• This study did not report original code.
      • Any additional information required to reanalyze the data reported in this study is available from the lead contact upon request.

      Experimental model and subject details

      Study design and human samples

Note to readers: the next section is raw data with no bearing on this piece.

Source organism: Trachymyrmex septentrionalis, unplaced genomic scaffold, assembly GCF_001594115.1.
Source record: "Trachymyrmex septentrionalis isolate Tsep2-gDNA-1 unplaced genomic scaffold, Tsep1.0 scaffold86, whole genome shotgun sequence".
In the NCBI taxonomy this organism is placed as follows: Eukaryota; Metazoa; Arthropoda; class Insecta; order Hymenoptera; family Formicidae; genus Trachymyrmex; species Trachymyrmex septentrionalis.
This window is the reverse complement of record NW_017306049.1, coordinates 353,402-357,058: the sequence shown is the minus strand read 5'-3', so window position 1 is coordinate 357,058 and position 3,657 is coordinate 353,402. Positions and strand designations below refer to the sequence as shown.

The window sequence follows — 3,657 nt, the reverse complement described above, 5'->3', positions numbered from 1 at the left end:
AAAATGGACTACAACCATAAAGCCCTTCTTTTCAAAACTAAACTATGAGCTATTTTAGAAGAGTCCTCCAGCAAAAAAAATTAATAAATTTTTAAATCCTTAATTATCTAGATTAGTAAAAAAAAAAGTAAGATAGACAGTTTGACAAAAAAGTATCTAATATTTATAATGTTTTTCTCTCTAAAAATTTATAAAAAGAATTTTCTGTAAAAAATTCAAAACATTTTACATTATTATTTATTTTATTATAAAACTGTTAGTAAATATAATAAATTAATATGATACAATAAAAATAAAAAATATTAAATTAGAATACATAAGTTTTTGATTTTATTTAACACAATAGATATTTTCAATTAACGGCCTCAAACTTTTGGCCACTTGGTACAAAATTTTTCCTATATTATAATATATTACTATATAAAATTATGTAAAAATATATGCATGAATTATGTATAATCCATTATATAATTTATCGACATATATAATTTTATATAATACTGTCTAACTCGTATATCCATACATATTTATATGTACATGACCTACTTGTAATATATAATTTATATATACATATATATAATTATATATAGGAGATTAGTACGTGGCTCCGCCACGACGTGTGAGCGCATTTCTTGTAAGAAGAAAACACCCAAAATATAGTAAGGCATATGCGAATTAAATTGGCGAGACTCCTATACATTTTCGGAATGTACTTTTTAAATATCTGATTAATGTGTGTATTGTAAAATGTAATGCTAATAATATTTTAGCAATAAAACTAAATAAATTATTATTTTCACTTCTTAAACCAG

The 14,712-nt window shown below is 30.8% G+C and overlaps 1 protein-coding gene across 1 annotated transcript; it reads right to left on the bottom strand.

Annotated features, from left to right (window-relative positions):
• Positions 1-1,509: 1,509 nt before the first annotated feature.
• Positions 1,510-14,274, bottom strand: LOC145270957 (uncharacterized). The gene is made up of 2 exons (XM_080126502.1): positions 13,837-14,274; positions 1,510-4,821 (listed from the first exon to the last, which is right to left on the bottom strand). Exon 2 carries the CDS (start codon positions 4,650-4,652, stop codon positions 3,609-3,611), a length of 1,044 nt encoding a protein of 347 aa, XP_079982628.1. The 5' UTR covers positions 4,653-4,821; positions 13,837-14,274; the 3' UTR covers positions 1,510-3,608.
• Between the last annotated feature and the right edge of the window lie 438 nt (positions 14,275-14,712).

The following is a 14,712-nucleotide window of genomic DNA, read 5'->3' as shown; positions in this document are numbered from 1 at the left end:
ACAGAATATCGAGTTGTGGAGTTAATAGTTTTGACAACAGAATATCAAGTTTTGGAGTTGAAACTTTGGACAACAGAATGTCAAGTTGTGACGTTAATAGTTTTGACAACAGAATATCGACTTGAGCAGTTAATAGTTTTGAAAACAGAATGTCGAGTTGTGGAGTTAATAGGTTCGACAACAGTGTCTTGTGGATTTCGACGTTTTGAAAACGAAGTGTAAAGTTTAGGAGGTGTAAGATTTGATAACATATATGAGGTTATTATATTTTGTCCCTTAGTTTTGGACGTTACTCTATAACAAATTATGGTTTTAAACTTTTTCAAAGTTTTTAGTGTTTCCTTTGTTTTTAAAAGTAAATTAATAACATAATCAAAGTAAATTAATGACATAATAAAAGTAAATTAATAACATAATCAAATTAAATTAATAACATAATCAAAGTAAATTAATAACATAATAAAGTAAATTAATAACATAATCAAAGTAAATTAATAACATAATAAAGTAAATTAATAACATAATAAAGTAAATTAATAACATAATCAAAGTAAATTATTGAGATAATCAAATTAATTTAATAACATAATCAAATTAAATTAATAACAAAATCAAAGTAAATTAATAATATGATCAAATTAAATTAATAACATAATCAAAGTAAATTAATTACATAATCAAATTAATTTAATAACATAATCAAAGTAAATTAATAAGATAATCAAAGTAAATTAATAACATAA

The Collaborative Study to Evaluate Heterologous Vaccination Against Covid-19 in Argentina (ECEHeVac) is an open, multicenter, adaptive, non-inferiority study to evaluate the reactogenicity and immunogenicity of heterologous vaccination schedules made up of the combination of vaccines available in Argentina (Sputnik V, ChAdOx1-S, Ad5-nCoV, mRNA-1273, and BBIBP-CorV), in comparison with homologous vaccination schedules. The Sputnik V original scheme is a combined vector vaccine based on recombinant adenovirus (rAd) type 26 and rAd5, referred to here as Component 1 (C1) and Component 2 (C2), respectively. The study was performed in accordance with the principles of the Declaration of Helsinki, Good Clinical Practice guidelines, and applicable government regulations such as Law n° 27.473 on Vaccines Intended to Generate Acquired Immunity Against Covid-19. The study was approved by the central committee of the National Health Ministry and all participants provided written informed consent. Study enrollment started in July 2021. Recruitment was carried out in 4 different provinces of Argentina: Buenos Aires, Córdoba, La Rioja, and San Luis. Adult individuals with no or well controlled mild/moderate comorbidities (obesity, chronic cardiovascular disease, chronic kidney disease, chronic respiratory disease, cirrhosis, HIV infection) ages 18 to 85 years who had received a first dose of Sputnik V C1, ChAdOx1-S, mRNA-1273, or BBIBP-CorV were recruited. Exclusion criteria included previous laboratory-confirmed SARS-CoV-2 infection or having a positive result in the anti-Nucleocapsid IgG ELISA on “day 0” (baseline) for those who received Sputnik V C1, ChAdOx1-S or mRNA-1273 as first dose. Patients with immune compromise, pregnant and lactating women, as well as individuals with a history of severe allergic reactions to any vaccine were also excluded. Other exclusion criteria include bleeding disorders, thrombocytopenia, neurological disorders, and known current alcohol or drug dependency. Participants were recruited into one of the 15 arms, as shown in Figure 1, which includes the number for each group. Description of the genders, ages and comorbidity of the subjects by arm is shown in Table 1. For comparison, a cohort of volunteers who received a standard homologous schedule of two doses of mRNA-1273 was also included in the study, as well as samples of 30 early convalescent volunteers (within 1–2 months after diagnosis) who suffered mild symptomatic infection during the first wave of COVID19 in Argentina (prior to the start of vaccination and the initial detection of SARS-CoV-2 VOCs and VOIs in Argentina).